A group of around 20 countries called for the expansion of nuclear power at the UN climate conference in Dubai. The USA, France, Great Britain and the host country United Arab Emirates are among those involved in the joint statement published on Saturday. The aim is to reduce dependence on fossil fuels, it said. The focus in Dubai is on the demand for the expansion of renewable energies.

The group of states demanded that the installed capacity of nuclear power plants worldwide be tripled by 2050 – compared to the level in 2020. The declaration was distributed by the US climate representative John Kerry. The signatories also include Belgium, Finland, Japan, Poland, Sweden and Ukraine, but not Russia and China, which also have a large number of nuclear power plants.

Kerry referred to scientific statements that climate neutrality by 2050 is “not achievable” without nuclear power. The declaration also calls for international financial institutions to promote the expansion of nuclear power. This is currently partially excluded in their statutes. Critics point to the risks associated with nuclear power, unresolved disposal issues and high costs.

The head of the International Atomic Energy Agency (IAEA), Rafael Grossi, also called for further investment in nuclear power. It would be a “mistake” to reject nuclear energy because of problems with some projects, he told AFP on the sidelines of the UN climate conference in Dubai. Hurdles in financing nuclear power plants would have to be overcome.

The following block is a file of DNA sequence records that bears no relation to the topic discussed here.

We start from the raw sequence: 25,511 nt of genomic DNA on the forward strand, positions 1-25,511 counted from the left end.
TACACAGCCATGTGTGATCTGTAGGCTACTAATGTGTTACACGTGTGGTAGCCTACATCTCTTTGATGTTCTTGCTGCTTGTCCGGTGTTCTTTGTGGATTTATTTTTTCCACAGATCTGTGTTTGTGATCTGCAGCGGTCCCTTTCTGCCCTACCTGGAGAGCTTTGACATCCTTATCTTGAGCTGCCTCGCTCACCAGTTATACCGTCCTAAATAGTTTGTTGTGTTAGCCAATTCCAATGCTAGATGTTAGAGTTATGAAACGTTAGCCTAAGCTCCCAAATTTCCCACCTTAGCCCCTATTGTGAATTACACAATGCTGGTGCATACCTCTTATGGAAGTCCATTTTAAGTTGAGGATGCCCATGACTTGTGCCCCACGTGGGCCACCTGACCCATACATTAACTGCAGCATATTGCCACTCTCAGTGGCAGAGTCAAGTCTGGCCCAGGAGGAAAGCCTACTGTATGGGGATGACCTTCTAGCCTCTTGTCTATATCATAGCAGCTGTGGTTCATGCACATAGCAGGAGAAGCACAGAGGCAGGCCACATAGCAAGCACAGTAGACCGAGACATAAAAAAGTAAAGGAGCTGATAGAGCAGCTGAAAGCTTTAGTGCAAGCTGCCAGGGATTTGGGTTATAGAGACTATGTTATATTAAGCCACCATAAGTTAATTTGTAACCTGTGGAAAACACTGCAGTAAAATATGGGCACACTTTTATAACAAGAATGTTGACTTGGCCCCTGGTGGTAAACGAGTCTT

“There are statutes at some international lenders that preclude financing nuclear energy,” Grossi said. The World Bank has not financed a nuclear power plant since 1959. “I think this is completely outdated. It does not meet any scientific or technological criteria,” the IAEA chief added.

The focus at the climate conference is on the expansion of renewable energies. On Friday, a majority of more than 110 countries supported the goal, also supported by Germany, of tripling their output by 2030 and at the same time doubling energy efficiency by then. While there is broad support for the expansion of renewables in Dubai, the positions on the move away from fossil fuels that this should entail are different – as well as on nuclear power.

Germany stopped using nuclear power to generate energy in April. Their share of global electricity generation is currently almost ten percent. The peak was 17.5 percent in 1996.

Meanwhile, Federal Chancellor Olaf Scholz called for a global exit from coal, oil and gas before the plenary session in Dubai. “We must now all show a firm determination to get out of fossil fuels – first and foremost coal. We can set sail for this at this climate conference,” said the SPD politician in his speech on Saturday.

Scholz also said that it is still possible to reduce climate-damaging greenhouse gas emissions this decade to such an extent that the 1.5 degree target agreed in Paris in 2015 is met. “But science tells us very clearly: We have to hurry up – despite all the geopolitical tensions,” he said, referring to the wars in the Gaza Strip and Ukraine, which are also a big topic at the climate conference.

Climate change remains “the great, global challenge of our time,” emphasized Scholz. But there are already all the necessary means to meet this challenge. “The technologies are there: wind power, photovoltaics, electric drives, green hydrogen.” Germany is pressing ahead with these developments. “As a successful industrial country, we want to live and work climate-neutrally by 2045,” he said.